Third, the Twins regular lineup contains Denard Span, Joe Mauer, Justin Morneau, Chris Parmelee, the switch-hitting Ryan Doumit and occasionally Ben Revere. Casilla is a switch hitter, but I think that adding another powerful right-handed bat could help even up the lineup.

    I donít know how Luke Hughes would perform in an everyday role. Then again, I donít know how Alexi Casilla will perform in an everyday role and weíve seen that four or five times already. The best-case scenario would have him hitting 18-20 home runs in 500 plate appearances. If it doesnít go so well, Brian Dozier is waiting in the wings and could be ready to come up by June and Hughes can return to a reserve role.

    I think the odds of Hughes being the regular starting second baseman is probably very low. Then again, I have already been surprised several times this spring. Chris Parmelee hit his way onto the Opening Day roster. Maybe Luke Hughes can hit his way into a starting job.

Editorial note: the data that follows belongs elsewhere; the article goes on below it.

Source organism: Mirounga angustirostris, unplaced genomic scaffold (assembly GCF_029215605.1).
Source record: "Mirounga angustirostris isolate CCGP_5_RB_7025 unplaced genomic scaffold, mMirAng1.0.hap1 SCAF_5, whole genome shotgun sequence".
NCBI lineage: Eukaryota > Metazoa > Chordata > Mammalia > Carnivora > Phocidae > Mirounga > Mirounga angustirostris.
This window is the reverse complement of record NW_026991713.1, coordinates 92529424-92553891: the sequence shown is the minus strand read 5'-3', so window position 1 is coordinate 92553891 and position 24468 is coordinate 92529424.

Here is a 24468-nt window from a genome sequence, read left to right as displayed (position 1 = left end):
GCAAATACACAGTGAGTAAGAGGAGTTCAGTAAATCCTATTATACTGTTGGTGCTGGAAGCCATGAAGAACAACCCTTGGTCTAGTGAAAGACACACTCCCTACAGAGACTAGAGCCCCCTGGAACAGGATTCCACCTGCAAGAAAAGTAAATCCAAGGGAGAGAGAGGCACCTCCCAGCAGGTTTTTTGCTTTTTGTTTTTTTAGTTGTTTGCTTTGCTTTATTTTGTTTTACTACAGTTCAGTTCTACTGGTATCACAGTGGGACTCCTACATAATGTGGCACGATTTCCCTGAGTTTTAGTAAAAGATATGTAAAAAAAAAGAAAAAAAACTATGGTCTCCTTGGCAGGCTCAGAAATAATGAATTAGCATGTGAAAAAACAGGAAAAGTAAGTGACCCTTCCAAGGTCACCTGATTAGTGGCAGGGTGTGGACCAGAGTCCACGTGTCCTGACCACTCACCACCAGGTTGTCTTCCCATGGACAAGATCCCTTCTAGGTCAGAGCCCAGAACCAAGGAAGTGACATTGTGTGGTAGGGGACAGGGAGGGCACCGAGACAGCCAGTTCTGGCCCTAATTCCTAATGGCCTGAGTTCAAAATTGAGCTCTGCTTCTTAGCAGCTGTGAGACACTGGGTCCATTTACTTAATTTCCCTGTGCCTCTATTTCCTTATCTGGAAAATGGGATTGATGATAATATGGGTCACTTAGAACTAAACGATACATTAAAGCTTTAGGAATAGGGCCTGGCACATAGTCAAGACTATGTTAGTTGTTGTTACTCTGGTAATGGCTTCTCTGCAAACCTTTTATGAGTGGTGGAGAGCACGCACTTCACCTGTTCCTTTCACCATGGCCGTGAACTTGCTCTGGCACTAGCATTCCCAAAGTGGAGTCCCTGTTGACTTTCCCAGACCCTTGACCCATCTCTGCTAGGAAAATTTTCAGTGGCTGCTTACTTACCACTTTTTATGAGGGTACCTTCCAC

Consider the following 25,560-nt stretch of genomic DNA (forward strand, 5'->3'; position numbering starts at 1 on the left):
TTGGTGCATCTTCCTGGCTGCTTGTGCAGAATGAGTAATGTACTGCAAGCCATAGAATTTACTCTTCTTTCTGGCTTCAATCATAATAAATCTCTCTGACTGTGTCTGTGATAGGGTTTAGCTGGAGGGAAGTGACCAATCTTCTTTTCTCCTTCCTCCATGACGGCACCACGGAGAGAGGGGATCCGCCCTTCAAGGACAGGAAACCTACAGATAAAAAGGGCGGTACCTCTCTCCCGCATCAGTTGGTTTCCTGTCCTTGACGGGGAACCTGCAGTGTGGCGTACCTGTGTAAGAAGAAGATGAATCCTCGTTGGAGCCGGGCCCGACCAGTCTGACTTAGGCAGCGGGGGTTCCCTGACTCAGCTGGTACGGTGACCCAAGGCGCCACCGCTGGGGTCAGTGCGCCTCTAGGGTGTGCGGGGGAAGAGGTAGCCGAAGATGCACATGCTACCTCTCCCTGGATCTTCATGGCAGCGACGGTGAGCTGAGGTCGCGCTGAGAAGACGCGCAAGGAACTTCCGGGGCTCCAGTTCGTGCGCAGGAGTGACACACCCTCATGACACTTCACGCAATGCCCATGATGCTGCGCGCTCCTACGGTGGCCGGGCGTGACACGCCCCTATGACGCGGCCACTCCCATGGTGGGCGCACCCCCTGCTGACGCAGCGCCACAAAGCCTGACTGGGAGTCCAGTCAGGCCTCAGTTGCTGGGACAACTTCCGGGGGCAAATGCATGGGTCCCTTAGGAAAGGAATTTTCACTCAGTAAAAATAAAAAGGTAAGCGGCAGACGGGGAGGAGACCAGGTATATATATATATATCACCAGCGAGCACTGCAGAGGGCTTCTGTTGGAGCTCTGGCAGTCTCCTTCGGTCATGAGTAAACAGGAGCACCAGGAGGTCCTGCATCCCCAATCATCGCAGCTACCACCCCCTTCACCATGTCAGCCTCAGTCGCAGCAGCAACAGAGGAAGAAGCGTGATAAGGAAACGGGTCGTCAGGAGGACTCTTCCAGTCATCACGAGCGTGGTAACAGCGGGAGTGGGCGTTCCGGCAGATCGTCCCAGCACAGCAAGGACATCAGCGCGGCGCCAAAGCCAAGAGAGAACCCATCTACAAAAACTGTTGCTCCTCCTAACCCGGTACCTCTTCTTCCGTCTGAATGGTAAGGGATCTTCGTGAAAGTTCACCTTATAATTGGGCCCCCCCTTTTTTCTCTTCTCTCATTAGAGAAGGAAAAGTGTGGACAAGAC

Bonus Luke Hughes Trivia: Luke Hughes signed with the Twins in July of 2002. Only three players on the Twins 40-man roster have been in the Twins organization longer than Hughes. Who are they?

    This article was originally published in blog: Should Luke Hughes Start at 2B for the Twins? started by Seth Stohs
    Comments 25 Comments
    1. jorgenswest's Avatar
      jorgenswest -
      What if Luke Hughes were to bat against lefties? Is he a better hitter against lefties? The major league sample is not sufficiently large. On the surface, it appears he has been a poor hitter on either side with an edge to hitting against right handed pitching. At the sample size, the K/W ratio may be more telling.

      RHP 55/14 in 217 PA
      LHP 27/10 in 107 PA